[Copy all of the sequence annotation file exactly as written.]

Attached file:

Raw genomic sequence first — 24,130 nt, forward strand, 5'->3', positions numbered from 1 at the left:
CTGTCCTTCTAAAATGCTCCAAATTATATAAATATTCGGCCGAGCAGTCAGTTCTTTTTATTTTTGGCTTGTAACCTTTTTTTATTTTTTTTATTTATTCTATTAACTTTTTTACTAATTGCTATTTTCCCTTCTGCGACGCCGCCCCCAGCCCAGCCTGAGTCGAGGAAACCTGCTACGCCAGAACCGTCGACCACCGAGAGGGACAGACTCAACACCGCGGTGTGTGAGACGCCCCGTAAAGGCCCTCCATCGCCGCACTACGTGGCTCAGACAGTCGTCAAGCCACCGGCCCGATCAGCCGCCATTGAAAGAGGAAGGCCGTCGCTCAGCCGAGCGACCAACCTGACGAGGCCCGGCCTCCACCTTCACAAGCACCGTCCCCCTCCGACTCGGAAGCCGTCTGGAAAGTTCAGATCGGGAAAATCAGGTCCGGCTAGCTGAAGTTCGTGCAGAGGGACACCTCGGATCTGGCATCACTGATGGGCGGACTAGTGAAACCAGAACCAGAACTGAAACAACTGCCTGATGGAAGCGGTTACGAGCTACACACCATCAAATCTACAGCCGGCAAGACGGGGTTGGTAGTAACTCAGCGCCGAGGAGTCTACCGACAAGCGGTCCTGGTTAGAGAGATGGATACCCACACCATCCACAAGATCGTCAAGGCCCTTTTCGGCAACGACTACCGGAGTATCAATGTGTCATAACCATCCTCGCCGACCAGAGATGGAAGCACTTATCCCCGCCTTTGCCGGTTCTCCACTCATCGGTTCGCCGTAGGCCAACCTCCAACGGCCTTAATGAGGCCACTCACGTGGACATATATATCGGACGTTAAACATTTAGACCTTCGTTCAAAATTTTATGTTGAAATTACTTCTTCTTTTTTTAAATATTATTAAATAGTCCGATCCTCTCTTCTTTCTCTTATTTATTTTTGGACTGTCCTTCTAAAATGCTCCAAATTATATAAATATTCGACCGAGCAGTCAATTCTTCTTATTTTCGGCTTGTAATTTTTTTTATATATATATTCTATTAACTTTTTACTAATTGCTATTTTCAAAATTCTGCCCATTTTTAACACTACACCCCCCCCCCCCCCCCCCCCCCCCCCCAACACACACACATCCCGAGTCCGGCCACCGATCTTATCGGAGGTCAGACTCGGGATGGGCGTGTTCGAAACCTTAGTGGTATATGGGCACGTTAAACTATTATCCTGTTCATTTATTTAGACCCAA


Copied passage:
Raw genomic sequence first — 24,130 nt, forward strand, 5'->3', positions numbered from 1 at the left:
CTGTCCTTCTAAAATGCTCCAAATTATATAAATATTCGGCCGAGCAGTCAGTTCTTTTTATTTTTGGCTTGTAACCTTTTTTTATTTTTTTTATTTATTCTATTAACTTTTTTACTAATTGCTATTTTCCCTTCTGCGACGCCGCCCCCAGCCCAGCCTGAGTCGAGGAAACCTGCTACGCCAGAACCGTCGACCACCGAGAGGGACAGACTCAACACCGCGGTGTGTGAGACGCCCCGTAAAGGCCCTCCATCGCCGCACTACGTGGCTCAGACAGTCGTCAAGCCACCGGCCCGATCAGCCGCCATTGAAAGAGGAAGGCCGTCGCTCAGCCGAGCGACCAACCTGACGAGGCCCGGCCTCCACCTTCACAAGCACCGTCCCCCTCCGACTCGGAAGCCGTCTGGAAAGTTCAGATCGGGAAAATCAGGTCCGGCTAGCTGAAGTTCGTGCAGAGGGACACCTCGGATCTGGCATCACTGATGGGCGGACTAGTGAAACCAGAACCAGAACTGAAACAACTGCCTGATGGAAGCGGTTACGAGCTACACACCATCAAATCTACAGCCGGCAAGACGGGGTTGGTAGTAACTCAGCGCCGAGGAGTCTACCGACAAGCGGTCCTGGTTAGAGAGATGGATACCCACACCATCCACAAGATCGTCAAGGCCCTTTTCGGCAACGACTACCGGAGTATCAATGTGTCATAACCATCCTCGCCGACCAGAGATGGAAGCACTTATCCCCGCCTTTGCCGGTTCTCCACTCATCGGTTCGCCGTAGGCCAACCTCCAACGGCCTTAATGAGGCCACTCACGTGGACATATATATCGGACGTTAAACATTTAGACCTTCGTTCAAAATTTTATGTTGAAATTACTTCTTCTTTTTTTAAATATTATTAAATAGTCCGATCCTCTCTTCTTTCTCTTATTTATTTTTGGACTGTCCTTCTAAAATGCTCCAAATTATATAAATATTCGACCGAGCAGTCAATTCTTCTTATTTTCGGCTTGTAATTTTTTTTATATATATATTCTATTAACTTTTTACTAATTGCTATTTTCAAAATTCTGCCCATTTTTAACACTACACCCCCCCCCCCCCCCCCCCCCCCCCCCAACACACACACATCCCGAGTCCGGCCACCGATCTTATCGGAGGTCAGACTCGGGATGGGCGTGTTCGAAACCTTAGTGGTATATGGGCACGTTAAACTATTATCCTGTTCATTTATTTAGACCCAA